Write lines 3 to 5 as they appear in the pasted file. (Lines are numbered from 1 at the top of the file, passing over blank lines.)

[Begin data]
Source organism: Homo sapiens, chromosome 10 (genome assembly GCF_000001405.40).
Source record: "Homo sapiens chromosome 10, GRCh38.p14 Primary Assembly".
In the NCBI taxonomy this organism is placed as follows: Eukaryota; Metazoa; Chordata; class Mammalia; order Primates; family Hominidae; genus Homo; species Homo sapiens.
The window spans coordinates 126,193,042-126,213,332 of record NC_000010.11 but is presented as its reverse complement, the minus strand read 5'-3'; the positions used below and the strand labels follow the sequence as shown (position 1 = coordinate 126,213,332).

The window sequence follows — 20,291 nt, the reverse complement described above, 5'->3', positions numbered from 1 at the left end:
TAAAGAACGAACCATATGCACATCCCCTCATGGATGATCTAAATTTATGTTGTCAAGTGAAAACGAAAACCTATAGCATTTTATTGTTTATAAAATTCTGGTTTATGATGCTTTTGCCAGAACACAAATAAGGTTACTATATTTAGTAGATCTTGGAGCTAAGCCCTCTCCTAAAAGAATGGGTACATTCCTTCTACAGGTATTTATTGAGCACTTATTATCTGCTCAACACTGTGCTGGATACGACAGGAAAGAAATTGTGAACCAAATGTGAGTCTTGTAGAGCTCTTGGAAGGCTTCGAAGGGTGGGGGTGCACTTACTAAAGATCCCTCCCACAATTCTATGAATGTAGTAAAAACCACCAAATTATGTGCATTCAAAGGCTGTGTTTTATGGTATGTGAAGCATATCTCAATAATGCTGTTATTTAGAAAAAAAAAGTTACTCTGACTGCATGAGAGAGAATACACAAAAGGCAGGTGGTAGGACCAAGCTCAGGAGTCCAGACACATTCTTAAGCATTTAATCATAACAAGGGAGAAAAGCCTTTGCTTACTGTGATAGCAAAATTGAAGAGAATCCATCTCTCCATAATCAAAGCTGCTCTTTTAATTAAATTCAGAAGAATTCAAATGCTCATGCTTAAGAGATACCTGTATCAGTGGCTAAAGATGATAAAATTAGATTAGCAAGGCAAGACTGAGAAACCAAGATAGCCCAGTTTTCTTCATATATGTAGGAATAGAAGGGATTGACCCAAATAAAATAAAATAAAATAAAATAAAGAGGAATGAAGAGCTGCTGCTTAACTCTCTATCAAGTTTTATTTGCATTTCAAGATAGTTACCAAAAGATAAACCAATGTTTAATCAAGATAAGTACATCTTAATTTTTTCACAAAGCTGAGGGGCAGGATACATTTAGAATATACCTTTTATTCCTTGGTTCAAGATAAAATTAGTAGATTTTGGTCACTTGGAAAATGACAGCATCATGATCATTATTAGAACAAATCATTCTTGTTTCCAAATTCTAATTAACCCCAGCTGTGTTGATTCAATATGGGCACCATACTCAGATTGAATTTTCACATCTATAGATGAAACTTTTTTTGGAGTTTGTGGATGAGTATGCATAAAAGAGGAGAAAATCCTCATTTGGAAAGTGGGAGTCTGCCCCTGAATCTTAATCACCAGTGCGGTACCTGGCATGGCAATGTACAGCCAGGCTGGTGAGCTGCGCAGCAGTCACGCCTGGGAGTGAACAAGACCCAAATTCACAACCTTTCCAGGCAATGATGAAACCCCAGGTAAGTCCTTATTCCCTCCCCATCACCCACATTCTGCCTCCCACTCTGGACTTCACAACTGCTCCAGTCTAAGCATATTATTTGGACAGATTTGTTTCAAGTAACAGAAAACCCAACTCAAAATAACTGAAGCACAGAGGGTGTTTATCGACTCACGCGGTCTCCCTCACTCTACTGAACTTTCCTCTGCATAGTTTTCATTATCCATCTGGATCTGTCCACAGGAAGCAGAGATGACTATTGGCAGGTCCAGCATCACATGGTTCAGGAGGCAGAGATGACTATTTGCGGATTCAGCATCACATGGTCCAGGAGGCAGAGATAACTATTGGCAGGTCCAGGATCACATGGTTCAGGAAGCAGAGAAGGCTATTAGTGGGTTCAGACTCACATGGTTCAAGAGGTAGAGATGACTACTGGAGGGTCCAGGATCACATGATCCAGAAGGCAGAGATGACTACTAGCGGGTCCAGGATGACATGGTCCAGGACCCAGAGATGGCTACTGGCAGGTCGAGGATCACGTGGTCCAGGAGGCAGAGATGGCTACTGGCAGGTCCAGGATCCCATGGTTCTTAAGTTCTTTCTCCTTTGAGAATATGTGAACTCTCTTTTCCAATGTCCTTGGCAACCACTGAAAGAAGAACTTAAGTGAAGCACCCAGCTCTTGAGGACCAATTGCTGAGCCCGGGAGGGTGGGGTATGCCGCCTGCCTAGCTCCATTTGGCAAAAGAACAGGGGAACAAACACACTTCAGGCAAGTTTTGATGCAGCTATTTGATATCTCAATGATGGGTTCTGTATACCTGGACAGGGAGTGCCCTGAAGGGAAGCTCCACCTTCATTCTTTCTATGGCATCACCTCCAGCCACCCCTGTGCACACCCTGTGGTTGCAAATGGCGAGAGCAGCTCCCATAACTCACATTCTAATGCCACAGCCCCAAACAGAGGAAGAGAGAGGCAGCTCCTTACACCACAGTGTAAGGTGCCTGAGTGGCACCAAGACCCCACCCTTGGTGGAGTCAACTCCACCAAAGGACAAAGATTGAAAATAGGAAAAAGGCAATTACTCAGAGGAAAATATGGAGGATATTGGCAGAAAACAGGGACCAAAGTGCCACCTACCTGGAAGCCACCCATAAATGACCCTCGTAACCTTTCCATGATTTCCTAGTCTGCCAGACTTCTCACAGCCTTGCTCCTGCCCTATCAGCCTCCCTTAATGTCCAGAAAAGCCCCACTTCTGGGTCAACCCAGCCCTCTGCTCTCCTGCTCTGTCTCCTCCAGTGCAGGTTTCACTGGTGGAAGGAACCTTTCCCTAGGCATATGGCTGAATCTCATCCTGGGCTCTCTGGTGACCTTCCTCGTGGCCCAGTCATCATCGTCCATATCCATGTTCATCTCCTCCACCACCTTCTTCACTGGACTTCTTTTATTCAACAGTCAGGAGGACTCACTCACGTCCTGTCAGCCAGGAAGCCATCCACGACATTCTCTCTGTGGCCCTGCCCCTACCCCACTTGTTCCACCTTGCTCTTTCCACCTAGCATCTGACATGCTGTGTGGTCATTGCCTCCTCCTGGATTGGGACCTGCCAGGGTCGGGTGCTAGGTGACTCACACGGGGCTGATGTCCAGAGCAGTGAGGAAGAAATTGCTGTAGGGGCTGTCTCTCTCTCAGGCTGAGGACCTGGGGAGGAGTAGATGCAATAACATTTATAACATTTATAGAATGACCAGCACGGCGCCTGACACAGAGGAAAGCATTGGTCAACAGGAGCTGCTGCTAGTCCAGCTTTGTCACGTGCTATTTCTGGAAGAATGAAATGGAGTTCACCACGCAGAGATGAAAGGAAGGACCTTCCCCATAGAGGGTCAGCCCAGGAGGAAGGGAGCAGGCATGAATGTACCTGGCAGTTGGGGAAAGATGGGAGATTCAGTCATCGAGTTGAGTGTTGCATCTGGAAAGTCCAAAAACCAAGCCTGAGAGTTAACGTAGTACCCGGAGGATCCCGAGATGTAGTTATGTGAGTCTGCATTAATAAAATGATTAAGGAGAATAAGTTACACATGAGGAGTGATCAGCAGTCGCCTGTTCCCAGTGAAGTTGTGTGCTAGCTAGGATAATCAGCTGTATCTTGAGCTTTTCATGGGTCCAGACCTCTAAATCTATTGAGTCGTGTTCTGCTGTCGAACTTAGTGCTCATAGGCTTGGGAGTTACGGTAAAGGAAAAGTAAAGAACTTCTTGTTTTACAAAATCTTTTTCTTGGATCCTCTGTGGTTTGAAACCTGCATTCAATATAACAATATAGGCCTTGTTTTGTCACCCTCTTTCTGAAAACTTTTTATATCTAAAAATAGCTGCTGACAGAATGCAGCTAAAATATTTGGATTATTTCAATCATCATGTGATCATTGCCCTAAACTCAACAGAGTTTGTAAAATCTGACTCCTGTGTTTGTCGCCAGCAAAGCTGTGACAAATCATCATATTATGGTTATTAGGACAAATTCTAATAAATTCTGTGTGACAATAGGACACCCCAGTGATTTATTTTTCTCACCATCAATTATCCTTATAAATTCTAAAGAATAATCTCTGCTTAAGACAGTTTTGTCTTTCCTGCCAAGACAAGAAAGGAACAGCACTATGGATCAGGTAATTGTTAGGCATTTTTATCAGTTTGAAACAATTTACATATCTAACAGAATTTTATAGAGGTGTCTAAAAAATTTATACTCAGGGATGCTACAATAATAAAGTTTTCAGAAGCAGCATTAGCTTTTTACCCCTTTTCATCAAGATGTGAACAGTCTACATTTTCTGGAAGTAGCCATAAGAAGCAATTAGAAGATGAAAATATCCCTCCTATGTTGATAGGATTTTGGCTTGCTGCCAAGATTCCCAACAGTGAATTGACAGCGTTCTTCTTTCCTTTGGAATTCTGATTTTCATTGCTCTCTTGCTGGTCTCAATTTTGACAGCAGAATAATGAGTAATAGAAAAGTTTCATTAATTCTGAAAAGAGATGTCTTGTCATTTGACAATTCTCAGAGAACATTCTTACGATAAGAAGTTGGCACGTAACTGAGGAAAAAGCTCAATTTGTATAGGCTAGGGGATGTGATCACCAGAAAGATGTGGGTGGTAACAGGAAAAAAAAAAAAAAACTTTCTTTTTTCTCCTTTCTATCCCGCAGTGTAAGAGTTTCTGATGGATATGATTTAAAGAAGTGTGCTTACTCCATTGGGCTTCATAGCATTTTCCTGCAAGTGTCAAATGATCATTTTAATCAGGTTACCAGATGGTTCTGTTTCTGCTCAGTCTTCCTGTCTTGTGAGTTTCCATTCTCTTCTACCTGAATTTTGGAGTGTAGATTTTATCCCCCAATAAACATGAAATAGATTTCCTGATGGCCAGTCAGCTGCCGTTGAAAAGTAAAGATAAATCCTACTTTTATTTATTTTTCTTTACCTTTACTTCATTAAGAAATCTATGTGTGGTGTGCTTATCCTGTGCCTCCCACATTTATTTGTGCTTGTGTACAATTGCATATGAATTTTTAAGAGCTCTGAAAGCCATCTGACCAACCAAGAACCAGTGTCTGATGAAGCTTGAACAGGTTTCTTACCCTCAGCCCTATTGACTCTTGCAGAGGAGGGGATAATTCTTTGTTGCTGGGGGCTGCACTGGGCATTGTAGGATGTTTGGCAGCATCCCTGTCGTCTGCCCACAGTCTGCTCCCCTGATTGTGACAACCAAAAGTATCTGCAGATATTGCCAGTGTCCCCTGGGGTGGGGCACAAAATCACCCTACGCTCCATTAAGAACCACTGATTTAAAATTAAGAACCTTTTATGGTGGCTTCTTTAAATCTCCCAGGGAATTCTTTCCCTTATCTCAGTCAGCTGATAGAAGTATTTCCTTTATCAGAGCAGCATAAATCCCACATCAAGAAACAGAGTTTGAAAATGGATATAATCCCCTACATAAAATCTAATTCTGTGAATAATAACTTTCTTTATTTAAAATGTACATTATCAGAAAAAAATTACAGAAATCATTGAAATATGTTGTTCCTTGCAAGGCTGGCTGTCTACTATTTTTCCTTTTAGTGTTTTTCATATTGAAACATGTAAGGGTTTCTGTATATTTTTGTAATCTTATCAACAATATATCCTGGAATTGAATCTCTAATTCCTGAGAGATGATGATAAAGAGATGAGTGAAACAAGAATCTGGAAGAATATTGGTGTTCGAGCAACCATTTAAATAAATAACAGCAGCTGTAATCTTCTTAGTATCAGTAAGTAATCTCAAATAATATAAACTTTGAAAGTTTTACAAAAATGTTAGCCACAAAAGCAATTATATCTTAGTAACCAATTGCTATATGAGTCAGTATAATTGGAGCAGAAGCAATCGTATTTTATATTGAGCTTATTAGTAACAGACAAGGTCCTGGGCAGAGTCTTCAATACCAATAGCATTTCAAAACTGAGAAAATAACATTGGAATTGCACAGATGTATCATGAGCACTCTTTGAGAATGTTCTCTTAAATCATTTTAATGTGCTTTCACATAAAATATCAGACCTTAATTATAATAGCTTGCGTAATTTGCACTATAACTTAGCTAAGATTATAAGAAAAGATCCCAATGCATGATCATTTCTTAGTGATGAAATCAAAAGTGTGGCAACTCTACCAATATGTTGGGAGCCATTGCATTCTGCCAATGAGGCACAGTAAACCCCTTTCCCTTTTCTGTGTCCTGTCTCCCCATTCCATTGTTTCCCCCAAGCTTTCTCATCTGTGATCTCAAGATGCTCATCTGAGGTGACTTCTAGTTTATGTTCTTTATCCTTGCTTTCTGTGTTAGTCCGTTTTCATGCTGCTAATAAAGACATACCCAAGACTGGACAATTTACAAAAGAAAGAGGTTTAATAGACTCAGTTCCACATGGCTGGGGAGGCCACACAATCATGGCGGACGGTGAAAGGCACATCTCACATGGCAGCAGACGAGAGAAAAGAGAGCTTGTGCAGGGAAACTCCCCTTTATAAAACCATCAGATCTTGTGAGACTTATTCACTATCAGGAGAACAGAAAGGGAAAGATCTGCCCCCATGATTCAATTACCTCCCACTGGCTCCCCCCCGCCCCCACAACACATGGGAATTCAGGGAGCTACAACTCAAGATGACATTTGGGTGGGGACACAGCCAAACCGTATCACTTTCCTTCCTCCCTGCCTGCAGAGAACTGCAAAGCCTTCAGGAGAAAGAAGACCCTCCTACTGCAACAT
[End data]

In the NCBI taxonomy this organism is placed as follows: Eukaryota; Metazoa; Chordata; class Mammalia; order Primates; family Hominidae; genus Homo; species Homo sapiens.
The window spans coordinates 126,193,042-126,213,332 of record NC_000010.11 but is presented as its reverse complement, the minus strand read 5'-3'; the positions used below and the strand labels follow the sequence as shown (position 1 = coordinate 126,213,332).

The window sequence follows — 20,291 nt, the reverse complement described above, 5'->3', positions numbered from 1 at the left end: